Study for Figure of Arethusa
Joseph Edward Southall, 1861-1944
Dated 1895 and inscribed on the reverse
Watercolour on paper
8 1/2 x 34 inches, 21 x 8.5 centimetres
Provenance: The Fine Art Society, London
Commentary by Sally Burgess and Peter Nahum
Arethusa was a beautiful young Greek huntress and a follower of Artemis in the city of Syracuse in Sicily. Like the goddess, Artemis, she would have nothing to do with men and spent her time running and hunting in the forest. One day, exhausted after a hunt, she bathed in a crystal clear stream shaded by silvery willows when something rose beneath her in the water, Terrified, she ran into the forest, pursued by Alpheus, the god of the river, who cried, Oy are you leaving, fair maiden? Arethusa called out to Artemis for help and the goddess answered by changing her into a spring. Artemis cut the earth so that an underground channel was made from Greece all the way to Sicily. Arethusa plunged down and emerged near Syracuse where the spring bubbles forth to this day. Alpheus turned himself back into a river and plunged down the same channel and the legend persists that Greek flowers can be found by the Sicilian spring.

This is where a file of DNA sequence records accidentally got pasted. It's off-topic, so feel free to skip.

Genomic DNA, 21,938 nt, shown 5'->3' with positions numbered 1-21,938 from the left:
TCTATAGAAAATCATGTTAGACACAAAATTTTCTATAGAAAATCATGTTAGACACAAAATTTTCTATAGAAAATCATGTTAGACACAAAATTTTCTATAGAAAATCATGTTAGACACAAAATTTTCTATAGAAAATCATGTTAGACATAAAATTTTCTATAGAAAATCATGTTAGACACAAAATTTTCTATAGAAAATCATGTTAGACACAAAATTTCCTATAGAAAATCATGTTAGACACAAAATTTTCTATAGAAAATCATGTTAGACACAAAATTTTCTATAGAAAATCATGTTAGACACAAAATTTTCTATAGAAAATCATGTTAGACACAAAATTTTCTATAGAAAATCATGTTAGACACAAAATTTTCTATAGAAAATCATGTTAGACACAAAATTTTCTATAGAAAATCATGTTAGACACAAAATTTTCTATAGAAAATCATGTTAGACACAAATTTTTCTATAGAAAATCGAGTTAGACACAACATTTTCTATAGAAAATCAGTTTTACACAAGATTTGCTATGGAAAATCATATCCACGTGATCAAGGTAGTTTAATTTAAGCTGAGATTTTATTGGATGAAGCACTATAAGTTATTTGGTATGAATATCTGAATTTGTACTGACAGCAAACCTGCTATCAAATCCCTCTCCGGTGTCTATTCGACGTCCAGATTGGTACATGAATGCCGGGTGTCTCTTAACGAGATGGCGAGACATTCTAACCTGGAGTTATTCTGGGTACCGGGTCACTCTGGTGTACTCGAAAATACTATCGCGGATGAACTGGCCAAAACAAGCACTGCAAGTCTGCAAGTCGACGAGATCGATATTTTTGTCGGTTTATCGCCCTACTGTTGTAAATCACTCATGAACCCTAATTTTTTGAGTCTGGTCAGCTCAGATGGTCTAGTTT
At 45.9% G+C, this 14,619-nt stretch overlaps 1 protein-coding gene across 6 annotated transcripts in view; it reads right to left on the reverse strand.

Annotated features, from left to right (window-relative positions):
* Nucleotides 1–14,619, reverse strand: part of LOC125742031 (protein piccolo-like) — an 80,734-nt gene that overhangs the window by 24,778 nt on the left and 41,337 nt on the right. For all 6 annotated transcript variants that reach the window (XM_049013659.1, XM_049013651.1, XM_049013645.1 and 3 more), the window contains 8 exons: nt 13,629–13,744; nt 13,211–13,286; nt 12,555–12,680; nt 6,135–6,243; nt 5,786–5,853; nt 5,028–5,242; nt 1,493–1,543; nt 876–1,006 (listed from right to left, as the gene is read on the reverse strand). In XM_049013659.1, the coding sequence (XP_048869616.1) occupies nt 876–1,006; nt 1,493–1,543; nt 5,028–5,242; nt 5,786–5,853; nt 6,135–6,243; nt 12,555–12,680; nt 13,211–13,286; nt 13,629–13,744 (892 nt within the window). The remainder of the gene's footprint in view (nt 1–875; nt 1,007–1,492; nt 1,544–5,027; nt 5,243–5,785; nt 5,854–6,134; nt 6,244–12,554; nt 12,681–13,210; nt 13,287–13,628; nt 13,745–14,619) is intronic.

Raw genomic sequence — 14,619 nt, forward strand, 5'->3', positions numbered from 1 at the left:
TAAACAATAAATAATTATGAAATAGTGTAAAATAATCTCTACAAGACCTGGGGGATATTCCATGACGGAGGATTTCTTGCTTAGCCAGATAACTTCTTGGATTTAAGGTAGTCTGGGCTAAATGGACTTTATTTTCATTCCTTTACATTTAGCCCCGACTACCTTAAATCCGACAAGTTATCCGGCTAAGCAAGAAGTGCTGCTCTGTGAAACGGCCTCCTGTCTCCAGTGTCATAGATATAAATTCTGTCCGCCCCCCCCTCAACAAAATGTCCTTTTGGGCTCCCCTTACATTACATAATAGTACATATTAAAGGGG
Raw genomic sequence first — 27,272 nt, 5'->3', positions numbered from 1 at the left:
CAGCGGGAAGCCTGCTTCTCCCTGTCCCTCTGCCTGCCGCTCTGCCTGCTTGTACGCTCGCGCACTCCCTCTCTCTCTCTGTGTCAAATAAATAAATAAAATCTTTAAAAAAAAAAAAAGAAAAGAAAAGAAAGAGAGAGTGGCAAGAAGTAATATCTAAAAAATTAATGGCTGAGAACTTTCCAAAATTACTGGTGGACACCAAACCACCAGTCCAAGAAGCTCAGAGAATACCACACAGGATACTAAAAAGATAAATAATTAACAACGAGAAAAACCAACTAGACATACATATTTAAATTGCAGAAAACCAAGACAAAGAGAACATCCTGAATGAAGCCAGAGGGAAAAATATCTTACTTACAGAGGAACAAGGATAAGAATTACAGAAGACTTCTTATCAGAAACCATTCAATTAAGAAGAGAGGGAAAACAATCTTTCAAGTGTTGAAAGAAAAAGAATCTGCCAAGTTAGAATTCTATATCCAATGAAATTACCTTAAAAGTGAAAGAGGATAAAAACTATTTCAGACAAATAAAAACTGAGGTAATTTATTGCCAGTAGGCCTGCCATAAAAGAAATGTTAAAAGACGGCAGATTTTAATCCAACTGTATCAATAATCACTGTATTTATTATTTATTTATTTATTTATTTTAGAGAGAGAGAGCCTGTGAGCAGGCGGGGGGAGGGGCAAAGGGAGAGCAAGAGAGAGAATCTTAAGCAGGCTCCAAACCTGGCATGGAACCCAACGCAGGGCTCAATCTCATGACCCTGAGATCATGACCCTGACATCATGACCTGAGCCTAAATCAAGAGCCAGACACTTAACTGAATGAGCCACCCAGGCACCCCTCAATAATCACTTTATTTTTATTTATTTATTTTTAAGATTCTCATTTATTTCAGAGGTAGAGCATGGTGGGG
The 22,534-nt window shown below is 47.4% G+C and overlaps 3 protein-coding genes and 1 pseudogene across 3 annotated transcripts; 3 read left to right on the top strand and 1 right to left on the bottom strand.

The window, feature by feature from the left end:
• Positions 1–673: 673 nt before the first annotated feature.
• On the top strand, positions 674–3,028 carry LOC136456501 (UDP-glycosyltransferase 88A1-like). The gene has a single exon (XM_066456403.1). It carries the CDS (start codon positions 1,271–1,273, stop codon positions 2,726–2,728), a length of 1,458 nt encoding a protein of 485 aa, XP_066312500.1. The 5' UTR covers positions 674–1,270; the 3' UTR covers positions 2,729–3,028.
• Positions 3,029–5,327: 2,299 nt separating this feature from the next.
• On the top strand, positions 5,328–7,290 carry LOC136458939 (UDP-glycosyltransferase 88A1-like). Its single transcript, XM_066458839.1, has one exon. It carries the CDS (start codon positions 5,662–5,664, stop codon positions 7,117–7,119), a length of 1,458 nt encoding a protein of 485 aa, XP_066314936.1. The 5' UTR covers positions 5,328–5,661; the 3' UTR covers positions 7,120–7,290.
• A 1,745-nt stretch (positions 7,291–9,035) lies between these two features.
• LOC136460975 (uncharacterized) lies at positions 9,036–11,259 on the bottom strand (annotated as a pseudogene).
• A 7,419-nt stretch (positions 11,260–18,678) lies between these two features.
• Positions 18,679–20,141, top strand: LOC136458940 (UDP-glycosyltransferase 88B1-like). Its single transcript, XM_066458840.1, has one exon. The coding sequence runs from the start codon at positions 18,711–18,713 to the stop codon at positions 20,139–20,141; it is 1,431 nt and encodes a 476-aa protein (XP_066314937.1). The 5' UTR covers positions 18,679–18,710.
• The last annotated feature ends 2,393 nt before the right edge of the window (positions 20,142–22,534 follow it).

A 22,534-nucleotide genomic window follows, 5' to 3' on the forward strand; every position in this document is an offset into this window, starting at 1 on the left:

Nahum, Peter, and Sally Burgess. Pre-Raphaelite-Symbolist-Visionary. London: Peter Nahum at Leicester Galleries. Catalogue number 40.
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Last modified December 2001